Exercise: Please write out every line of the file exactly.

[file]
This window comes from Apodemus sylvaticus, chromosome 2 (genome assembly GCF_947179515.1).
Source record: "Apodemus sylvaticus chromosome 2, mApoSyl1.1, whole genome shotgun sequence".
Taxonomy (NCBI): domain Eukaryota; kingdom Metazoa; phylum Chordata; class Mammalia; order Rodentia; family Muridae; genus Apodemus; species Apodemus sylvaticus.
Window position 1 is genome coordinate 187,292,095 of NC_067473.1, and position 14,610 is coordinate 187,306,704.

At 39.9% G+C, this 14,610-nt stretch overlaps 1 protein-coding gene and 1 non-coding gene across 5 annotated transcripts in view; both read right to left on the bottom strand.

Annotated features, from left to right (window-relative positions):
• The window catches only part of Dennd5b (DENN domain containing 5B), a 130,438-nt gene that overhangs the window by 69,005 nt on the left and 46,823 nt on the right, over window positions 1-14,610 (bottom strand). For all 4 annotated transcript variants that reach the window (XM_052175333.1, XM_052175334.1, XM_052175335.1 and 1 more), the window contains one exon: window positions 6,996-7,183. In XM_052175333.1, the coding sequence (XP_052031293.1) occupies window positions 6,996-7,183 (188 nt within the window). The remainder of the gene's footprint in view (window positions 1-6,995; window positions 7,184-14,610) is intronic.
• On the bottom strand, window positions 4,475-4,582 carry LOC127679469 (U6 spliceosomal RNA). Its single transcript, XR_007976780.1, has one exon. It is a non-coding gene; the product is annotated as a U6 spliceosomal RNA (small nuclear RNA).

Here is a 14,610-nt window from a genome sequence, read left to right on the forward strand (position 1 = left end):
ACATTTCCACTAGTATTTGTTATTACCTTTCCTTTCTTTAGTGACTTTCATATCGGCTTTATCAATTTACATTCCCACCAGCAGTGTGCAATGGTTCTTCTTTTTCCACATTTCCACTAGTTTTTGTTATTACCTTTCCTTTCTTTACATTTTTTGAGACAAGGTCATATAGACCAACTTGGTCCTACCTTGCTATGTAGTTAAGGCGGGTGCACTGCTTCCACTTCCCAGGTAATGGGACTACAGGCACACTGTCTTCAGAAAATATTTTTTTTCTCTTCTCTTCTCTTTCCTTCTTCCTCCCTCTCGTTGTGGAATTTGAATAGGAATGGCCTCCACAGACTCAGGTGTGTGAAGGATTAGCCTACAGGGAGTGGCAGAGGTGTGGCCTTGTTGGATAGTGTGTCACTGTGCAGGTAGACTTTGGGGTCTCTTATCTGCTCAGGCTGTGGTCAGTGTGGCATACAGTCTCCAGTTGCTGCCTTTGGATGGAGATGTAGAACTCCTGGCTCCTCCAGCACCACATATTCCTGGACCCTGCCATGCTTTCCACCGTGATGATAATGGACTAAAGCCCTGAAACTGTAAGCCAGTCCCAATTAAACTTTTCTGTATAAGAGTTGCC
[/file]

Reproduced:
This window comes from Apodemus sylvaticus, chromosome 2 (genome assembly GCF_947179515.1).
Source record: "Apodemus sylvaticus chromosome 2, mApoSyl1.1, whole genome shotgun sequence".
Taxonomy (NCBI): domain Eukaryota; kingdom Metazoa; phylum Chordata; class Mammalia; order Rodentia; family Muridae; genus Apodemus; species Apodemus sylvaticus.
Window position 1 is genome coordinate 187,292,095 of NC_067473.1, and position 14,610 is coordinate 187,306,704.

At 39.9% G+C, this 14,610-nt stretch overlaps 1 protein-coding gene and 1 non-coding gene across 5 annotated transcripts in view; both read right to left on the bottom strand.

Annotated features, from left to right (window-relative positions):
• The window catches only part of Dennd5b (DENN domain containing 5B), a 130,438-nt gene that overhangs the window by 69,005 nt on the left and 46,823 nt on the right, over window positions 1-14,610 (bottom strand). For all 4 annotated transcript variants that reach the window (XM_052175333.1, XM_052175334.1, XM_052175335.1 and 1 more), the window contains one exon: window positions 6,996-7,183. In XM_052175333.1, the coding sequence (XP_052031293.1) occupies window positions 6,996-7,183 (188 nt within the window). The remainder of the gene's footprint in view (window positions 1-6,995; window positions 7,184-14,610) is intronic.
• On the bottom strand, window positions 4,475-4,582 carry LOC127679469 (U6 spliceosomal RNA). Its single transcript, XR_007976780.1, has one exon. It is a non-coding gene; the product is annotated as a U6 spliceosomal RNA (small nuclear RNA).

Here is a 14,610-nt window from a genome sequence, read left to right on the forward strand (position 1 = left end):
ACATTTCCACTAGTATTTGTTATTACCTTTCCTTTCTTTAGTGACTTTCATATCGGCTTTATCAATTTACATTCCCACCAGCAGTGTGCAATGGTTCTTCTTTTTCCACATTTCCACTAGTTTTTGTTATTACCTTTCCTTTCTTTACATTTTTTGAGACAAGGTCATATAGACCAACTTGGTCCTACCTTGCTATGTAGTTAAGGCGGGTGCACTGCTTCCACTTCCCAGGTAATGGGACTACAGGCACACTGTCTTCAGAAAATATTTTTTTTCTCTTCTCTTCTCTTTCCTTCTTCCTCCCTCTCGTTGTGGAATTTGAATAGGAATGGCCTCCACAGACTCAGGTGTGTGAAGGATTAGCCTACAGGGAGTGGCAGAGGTGTGGCCTTGTTGGATAGTGTGTCACTGTGCAGGTAGACTTTGGGGTCTCTTATCTGCTCAGGCTGTGGTCAGTGTGGCATACAGTCTCCAGTTGCTGCCTTTGGATGGAGATGTAGAACTCCTGGCTCCTCCAGCACCACATATTCCTGGACCCTGCCATGCTTTCCACCGTGATGATAATGGACTAAAGCCCTGAAACTGTAAGCCAGTCCCAATTAAACTTTTCTGTATAAGAGTTGCC